Choosing to deal with peasant insurgency through the eyes of a landlord complicates the revolutionary politics at stake since the unexpected humanization creates a tension in the viewer. Moreover, reducing Cheriyachan to a child gives the work an absurdist, even nonsensical quality. As Cheriyachan’s wife becomes increasingly concerned by her husband’s erratic behaviour, his brief departure to get medical treatment is short lived and suggests that any kind of intervention including religion cannot overcome and stop the forces of historical change. In this respect, Abraham’s approach to feudalism is a novel one since converging on the psychological rather than the political makes for a work that is cerebral, allegorical and burlesque at times. The psychological disintegration of Cheriyachan with the roving hand-held camerawork pushing up against faces, distorting the frame and resorting to nightmarish inserts evokes the work of Polanski 1960’s work expressly Repulsion.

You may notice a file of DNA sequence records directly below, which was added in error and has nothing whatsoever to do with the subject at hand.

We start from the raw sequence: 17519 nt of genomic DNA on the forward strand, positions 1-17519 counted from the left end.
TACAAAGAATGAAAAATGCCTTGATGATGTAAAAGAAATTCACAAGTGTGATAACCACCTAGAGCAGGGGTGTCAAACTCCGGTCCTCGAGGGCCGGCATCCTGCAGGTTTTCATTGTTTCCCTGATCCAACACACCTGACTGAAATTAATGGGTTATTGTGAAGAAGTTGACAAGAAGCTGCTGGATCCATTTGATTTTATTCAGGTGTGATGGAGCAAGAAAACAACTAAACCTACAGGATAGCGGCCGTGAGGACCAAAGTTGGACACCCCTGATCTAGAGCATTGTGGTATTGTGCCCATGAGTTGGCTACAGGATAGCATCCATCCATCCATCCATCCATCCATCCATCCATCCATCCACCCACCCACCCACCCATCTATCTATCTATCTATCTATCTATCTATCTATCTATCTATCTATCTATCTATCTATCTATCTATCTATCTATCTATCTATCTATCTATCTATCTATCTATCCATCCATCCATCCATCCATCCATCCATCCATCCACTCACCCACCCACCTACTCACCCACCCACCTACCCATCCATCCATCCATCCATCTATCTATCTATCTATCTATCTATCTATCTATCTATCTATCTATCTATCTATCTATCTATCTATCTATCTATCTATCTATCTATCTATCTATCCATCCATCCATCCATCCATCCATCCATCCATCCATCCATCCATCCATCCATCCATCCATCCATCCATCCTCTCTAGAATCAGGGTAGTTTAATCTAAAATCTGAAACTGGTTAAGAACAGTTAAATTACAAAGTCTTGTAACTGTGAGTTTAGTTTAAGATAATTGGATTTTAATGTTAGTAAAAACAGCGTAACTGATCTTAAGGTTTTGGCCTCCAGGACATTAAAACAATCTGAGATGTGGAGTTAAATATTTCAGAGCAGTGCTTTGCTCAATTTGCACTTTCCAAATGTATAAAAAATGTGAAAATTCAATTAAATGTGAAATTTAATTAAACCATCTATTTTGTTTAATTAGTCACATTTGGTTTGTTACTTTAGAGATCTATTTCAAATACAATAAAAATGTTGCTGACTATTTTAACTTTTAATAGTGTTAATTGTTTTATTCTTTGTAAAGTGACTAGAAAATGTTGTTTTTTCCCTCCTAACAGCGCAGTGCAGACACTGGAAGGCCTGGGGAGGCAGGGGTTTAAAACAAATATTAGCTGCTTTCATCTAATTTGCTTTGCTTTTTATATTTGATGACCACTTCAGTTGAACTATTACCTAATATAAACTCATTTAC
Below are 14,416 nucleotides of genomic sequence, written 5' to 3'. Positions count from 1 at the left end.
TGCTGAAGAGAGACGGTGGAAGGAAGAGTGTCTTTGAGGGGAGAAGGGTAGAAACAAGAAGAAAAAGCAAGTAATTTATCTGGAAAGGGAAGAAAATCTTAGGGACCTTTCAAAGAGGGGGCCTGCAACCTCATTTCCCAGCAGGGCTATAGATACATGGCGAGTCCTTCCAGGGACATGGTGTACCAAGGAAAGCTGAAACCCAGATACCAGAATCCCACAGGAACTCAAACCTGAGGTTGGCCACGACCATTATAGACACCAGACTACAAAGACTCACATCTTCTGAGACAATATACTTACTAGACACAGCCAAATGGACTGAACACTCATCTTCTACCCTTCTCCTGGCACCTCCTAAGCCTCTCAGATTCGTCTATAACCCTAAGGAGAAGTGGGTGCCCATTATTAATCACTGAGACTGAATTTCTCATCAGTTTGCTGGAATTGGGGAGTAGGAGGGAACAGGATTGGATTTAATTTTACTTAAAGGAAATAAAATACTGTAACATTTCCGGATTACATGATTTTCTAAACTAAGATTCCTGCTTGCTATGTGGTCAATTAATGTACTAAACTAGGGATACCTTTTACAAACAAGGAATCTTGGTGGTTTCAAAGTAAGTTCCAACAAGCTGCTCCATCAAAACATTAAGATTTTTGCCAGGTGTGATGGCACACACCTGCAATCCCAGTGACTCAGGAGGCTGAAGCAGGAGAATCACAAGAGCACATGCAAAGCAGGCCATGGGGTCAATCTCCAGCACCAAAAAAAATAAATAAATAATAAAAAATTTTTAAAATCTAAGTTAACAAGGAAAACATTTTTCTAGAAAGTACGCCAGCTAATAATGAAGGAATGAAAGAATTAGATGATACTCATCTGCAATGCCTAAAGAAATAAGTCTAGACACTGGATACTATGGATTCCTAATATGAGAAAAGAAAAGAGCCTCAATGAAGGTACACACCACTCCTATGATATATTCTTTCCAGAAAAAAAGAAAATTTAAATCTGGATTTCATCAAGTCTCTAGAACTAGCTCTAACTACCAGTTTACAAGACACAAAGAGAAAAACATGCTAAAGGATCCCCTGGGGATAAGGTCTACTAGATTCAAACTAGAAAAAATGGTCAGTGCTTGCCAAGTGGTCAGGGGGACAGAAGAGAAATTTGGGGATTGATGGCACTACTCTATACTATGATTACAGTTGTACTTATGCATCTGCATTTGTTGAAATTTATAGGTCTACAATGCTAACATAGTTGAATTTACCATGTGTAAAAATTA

The politics of Naxalism is ever present throughout, reminding us of Naxalism’s widespread impact outside of West Bengal. Montages detail the peasant farmers mobilizing to tear down feudalism while the atrocities of workers who are killed during the harvest and their bodies thrown into the sea come back to haunt Cheriyachan, resurrected in his dreams. In one explicit reference to Naxalism, Cheriyachan listens to workers read out a news story that tells of a landlord who was killed by peasant farmers in act of insurrection, with direct mention of the act being instigated by Naxalites. It only seems logical that Abraham resorts to yet more satire in the Cheriyachan’s literal fall from grace when he ascends a coconut tree and refuses to come down as the village looks on in astonishment, completing a totalizing public humiliation of the figure of the landlord, a constant motif and archetype in Indian cinema who comes to symbolise the fulcrum of a colonial feudal system that was continually under attack in the critical vestiges of Parallel Cinema.